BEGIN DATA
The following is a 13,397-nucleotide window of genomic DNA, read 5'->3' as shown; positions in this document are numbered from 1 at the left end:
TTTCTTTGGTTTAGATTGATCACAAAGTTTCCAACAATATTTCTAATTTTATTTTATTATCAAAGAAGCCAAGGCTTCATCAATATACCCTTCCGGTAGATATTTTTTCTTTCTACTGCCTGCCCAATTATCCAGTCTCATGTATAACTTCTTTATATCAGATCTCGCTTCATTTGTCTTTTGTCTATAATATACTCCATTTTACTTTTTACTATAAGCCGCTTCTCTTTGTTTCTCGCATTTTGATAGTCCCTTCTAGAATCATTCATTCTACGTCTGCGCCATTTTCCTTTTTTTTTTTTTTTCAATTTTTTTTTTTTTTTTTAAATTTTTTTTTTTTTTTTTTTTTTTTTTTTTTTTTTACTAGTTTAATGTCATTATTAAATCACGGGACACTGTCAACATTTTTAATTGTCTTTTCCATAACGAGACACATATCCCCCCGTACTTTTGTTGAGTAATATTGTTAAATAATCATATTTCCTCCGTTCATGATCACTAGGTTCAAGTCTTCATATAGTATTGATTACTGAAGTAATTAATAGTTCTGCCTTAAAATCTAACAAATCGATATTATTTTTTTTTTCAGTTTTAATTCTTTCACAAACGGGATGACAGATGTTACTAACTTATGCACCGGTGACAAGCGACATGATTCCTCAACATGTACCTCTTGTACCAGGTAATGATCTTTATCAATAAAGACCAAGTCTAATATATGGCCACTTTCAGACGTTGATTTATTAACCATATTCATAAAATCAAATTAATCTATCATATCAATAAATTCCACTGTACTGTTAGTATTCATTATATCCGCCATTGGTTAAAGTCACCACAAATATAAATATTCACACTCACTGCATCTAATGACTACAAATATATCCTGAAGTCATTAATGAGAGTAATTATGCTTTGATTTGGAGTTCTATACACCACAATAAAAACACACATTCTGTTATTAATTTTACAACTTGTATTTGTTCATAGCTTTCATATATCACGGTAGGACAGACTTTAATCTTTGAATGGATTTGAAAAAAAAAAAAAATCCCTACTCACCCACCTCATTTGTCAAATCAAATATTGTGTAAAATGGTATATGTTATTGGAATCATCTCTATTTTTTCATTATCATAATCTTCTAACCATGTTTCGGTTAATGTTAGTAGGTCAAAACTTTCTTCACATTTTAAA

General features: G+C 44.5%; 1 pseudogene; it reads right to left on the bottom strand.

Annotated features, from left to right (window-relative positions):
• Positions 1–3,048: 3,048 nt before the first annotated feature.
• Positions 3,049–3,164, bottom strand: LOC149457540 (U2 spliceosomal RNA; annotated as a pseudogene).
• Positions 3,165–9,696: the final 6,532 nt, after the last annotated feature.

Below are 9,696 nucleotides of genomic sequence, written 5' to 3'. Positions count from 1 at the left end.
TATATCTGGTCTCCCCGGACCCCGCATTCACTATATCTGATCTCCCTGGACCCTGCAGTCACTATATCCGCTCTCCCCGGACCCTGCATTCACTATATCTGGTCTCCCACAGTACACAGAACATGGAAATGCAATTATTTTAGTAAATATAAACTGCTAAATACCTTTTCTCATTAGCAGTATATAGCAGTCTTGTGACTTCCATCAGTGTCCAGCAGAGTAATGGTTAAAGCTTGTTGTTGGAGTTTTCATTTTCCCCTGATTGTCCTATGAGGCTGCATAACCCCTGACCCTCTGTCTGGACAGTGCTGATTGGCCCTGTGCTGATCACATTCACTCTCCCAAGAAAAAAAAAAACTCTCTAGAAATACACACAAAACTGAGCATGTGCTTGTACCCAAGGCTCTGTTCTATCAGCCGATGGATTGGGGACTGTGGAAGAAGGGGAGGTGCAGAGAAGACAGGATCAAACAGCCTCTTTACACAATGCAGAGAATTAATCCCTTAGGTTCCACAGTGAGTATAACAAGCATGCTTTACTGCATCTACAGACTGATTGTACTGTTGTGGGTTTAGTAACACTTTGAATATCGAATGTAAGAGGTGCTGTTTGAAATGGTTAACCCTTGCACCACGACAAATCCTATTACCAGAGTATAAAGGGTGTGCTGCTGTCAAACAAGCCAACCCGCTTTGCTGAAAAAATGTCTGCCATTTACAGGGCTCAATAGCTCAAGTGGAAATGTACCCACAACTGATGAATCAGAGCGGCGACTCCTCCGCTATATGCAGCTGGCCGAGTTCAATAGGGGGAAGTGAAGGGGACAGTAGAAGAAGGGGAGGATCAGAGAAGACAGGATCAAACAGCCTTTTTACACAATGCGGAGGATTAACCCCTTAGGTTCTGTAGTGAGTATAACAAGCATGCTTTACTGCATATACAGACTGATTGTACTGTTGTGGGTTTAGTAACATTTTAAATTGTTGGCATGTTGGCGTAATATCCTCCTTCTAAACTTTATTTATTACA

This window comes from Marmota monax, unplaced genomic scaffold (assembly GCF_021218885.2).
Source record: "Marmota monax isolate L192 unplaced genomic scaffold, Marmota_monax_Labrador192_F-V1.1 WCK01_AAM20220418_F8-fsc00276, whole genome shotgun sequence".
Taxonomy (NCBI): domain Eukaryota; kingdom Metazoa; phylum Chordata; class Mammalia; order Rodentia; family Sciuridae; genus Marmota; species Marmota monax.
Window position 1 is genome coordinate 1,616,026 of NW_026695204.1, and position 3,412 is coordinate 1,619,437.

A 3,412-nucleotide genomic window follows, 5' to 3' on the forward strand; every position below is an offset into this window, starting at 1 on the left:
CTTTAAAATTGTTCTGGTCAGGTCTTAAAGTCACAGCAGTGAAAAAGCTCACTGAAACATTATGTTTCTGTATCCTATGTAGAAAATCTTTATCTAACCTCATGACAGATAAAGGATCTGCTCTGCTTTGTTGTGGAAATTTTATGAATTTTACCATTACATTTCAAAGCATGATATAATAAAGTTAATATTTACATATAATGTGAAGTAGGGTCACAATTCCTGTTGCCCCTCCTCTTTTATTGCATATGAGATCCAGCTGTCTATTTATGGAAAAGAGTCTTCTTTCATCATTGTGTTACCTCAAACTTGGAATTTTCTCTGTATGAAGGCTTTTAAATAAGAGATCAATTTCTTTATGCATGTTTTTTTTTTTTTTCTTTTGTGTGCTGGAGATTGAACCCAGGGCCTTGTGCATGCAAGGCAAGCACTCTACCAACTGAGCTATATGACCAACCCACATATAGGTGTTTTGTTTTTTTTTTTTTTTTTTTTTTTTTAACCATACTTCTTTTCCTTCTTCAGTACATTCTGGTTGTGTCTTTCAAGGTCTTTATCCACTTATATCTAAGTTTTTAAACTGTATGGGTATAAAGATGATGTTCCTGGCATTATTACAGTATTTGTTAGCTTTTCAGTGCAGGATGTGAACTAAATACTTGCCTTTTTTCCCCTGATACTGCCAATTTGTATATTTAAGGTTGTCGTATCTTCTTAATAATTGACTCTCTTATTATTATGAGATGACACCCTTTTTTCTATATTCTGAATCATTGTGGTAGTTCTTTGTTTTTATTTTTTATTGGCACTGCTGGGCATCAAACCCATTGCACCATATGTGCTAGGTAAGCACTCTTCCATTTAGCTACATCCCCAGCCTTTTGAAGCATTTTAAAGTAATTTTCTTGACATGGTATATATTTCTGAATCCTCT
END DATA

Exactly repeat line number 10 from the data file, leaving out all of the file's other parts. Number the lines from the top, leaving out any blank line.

This window comes from Marmota monax, unplaced genomic scaffold (assembly GCF_021218885.2).